Goodlatte is being closely watched by both sides. Some have noted Goodlatte’s willingness to entertain a path to citizenship (without any special pathway), while others believe Goodlatte is more likely to end up sticking a knife in comprehensive reform’s back while talking a nice game about doing something for the DREAMers even as he winks at the right.

    Goodlatte made some comments at a town hall meeting late yesterday that are attracting attention because he opposed a “special pathway” to citizenship. That matters, but it’s not really new, and far more important is something else he said. This quote, captured by HuffPo’s Elise Foley, is potentially significant:

    The bills that House Republicans do support may go nowhere, Goodlatte, chairman of the House Judiciary Committee, told constituents and immigration activists gathered in a large public meeting room.

    “Will the Senate agree to them? I don’t know,” Goodlatte said. “But I don’t think Republicans in the House … should back away from setting forth the right way to do things.”

    “Even if it doesn’t go all the way through to be signed by this president — because I have a hard time, like you do, envisioning him signing some of those things — it doesn’t mean we shouldn’t at least show the American people that we are interested in solving this very serious problem that we have in our country,” he added later.


  16. rikyrah says:

    There won’t be any GOP alternative to Obamacare

    By Jonathan Bernstein, Published: August 20 at 12:04 pm

    We’re hearing more and more rumblings from top Republicans that the GOP’s current position on Obamacare is untenable — that the party can’t continue to call for the destruction of Obamacare forever without offering any alternative. The push from the right for a shutdown has only drawn that into sharper relief, and so we’re finally hearing that Republicans — finally! — will make good on their promise, now 30 months overdue, to come up with the “replace” part of repeal-and-replace.

    It ain’t gonna happen. There won’t be any serious GOP alternative to Obamacare.

    The first problem with developing an alternative to the Affordable Care Act is that there just may not be any policy alternative that comes close to accomplishing what the law accomplishes. At first, it looked like conservatives would leave themselves a way to propose their own version of the same reforms in Obamacare, and rename it on their own terms. As such, there seemed to be a method to it when, at the outset, conservatives worked hard to prevent an actual discussion of the substance of the law itself. Much of the initial hatred of the ACA was focused on a series of phony talking points and outright lies (“government takeover” of health care; “death panels”; the law was “rammed through” using corrupt procedural tricks; etc.).

    Since none of that was true, it gave Republicans an opening: they may have stigmatized “Obamacare,” but they hadn’t stigmatized the policy ideas at the core of the law — the combination of exchanges and subsidies that actually started out as a Republican plan, as Ezra Klein explains in detail today. In other words, as late as 2012 it seemed plausible Republicans could choose to invent a ConservaCare proposal based on Ronald Reagan Marketplaces that would basically offer a slightly different spin on the same underlying idea.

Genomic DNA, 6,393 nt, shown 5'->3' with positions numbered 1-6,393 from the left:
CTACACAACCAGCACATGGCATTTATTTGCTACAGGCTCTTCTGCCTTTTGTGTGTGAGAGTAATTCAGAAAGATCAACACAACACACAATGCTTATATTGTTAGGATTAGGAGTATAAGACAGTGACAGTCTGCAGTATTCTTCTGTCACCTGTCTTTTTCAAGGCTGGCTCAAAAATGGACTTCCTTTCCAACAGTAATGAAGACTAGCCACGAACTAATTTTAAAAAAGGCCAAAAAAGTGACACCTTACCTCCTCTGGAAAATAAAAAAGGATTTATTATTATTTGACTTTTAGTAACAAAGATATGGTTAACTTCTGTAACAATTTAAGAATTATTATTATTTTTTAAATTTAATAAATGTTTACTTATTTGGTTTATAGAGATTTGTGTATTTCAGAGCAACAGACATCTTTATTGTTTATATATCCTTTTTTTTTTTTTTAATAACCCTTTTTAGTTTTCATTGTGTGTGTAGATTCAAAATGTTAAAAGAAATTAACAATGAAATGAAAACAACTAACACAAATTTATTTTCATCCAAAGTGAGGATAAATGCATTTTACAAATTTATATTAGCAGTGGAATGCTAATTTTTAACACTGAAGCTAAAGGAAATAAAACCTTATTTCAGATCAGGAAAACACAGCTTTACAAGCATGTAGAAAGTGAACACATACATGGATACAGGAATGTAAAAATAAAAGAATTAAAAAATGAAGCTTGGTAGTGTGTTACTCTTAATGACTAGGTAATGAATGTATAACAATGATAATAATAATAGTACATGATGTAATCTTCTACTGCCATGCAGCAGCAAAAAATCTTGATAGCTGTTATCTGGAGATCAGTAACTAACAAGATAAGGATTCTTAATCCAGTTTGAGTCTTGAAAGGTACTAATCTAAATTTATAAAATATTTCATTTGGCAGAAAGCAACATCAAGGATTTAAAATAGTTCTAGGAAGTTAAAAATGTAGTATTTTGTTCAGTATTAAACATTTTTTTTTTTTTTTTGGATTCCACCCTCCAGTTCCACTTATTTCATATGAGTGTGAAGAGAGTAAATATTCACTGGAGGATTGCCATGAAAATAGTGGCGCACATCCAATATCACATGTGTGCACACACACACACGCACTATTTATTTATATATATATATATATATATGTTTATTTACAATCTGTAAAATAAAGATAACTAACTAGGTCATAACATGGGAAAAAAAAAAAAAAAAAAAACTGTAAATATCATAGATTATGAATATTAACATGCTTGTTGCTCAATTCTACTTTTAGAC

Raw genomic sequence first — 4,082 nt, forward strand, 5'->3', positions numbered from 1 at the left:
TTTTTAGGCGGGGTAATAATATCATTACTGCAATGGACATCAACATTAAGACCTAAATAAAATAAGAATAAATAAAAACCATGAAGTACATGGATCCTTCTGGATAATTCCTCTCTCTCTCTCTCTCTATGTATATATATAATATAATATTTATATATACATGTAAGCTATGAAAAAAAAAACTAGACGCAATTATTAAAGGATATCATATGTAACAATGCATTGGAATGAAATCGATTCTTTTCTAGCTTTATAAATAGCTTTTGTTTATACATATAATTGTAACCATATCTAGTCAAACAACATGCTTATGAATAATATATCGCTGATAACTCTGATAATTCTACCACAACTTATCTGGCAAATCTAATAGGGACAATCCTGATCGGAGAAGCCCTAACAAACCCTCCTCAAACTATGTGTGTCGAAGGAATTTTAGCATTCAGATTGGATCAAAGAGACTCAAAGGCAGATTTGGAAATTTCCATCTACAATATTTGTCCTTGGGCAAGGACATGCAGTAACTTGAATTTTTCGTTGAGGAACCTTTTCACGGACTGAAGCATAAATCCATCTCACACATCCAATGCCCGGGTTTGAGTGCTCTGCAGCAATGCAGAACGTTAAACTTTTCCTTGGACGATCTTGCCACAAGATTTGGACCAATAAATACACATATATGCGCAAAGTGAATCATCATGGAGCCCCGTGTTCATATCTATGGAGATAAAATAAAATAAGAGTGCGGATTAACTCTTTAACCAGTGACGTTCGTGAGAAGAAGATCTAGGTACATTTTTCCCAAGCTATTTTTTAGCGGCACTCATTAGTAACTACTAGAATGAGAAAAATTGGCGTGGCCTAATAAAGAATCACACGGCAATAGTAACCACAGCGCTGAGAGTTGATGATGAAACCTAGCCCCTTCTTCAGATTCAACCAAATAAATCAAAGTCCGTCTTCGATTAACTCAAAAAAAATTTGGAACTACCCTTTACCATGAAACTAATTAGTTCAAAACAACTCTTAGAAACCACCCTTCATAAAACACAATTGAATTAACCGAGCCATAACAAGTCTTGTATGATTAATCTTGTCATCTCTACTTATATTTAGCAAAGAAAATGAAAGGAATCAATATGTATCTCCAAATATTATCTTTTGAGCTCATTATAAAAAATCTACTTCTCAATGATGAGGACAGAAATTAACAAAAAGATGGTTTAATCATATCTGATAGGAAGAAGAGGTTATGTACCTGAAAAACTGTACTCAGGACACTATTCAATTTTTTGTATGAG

But conservatives have decided that no policy overlap with Obamacare is acceptable.


  17. rikyrah says:

    The Morning Plum: Republicans may need Nancy Pelosi to bail them out

    By Greg Sargent, Published: August 20 at 9:19 am

    Top Democrats are increasingly convinced House Republicans will not be able, on their own, to avoid a catastrophic outcome in this fall’s fiscal confrontations. If true, it will mean Republicans will need lots of Democratic help either to raise the debt limit, or to continue funding the government, or both. They’ll need Dem help to avoid outcomes many Republicans themselves believe would be politically disastrous for their party.

    This belief among Dems is only intensifying as the conservative push for a shutdown to defund Obamacare continues. In an interview with me, Dem Rep. Chris Van Hollen — a key member of the Dem leadership — said Dems expect Republicans to resolve internal differences by passing a debt limit hike with some kind of anti-Obamacare provision attached to make it palatable to conservatives. Van Hollen said:

    “At the end of the day, Speaker Boehner will have to work with House Democrats if he wants to prevent the U.S. from defaulting on our debt obligations. It is possible House Republicans could pass a bill to lift the debt ceiling out of the House with Republican votes alone, but only if they attach ridiculous conditions — like the defunding of the Affordable Care Act.”

    If true, this adds a significant complication to this fall’s confrontations. The basic idea would be that Republicans would bridge their intra-party divide over whether to use maximally destructive tactics — whether a government shutdown or a debt limit battle — to stymie Obamacare, by passing something that makes both sides happy.


  18. rikyrah says:

    Did the British Have Good Reason to Detain Greenwald’s Partner in Crime?

    Monday, August 19, 2013 | Posted by Spandan C at 6:35 AM

    Yesterday, Glenn Greenwald made an international incident out of the fact that his partner was detained in London’s Heathrow airport for questioning. But in a comical twist only Greenwald can tie himself into, Greenwald can’t seem to settle on whether in this trip, his partner was his errand boy or just an uninvolved person. On the one hand, Greenwald’s tirade against the British authorities mentions: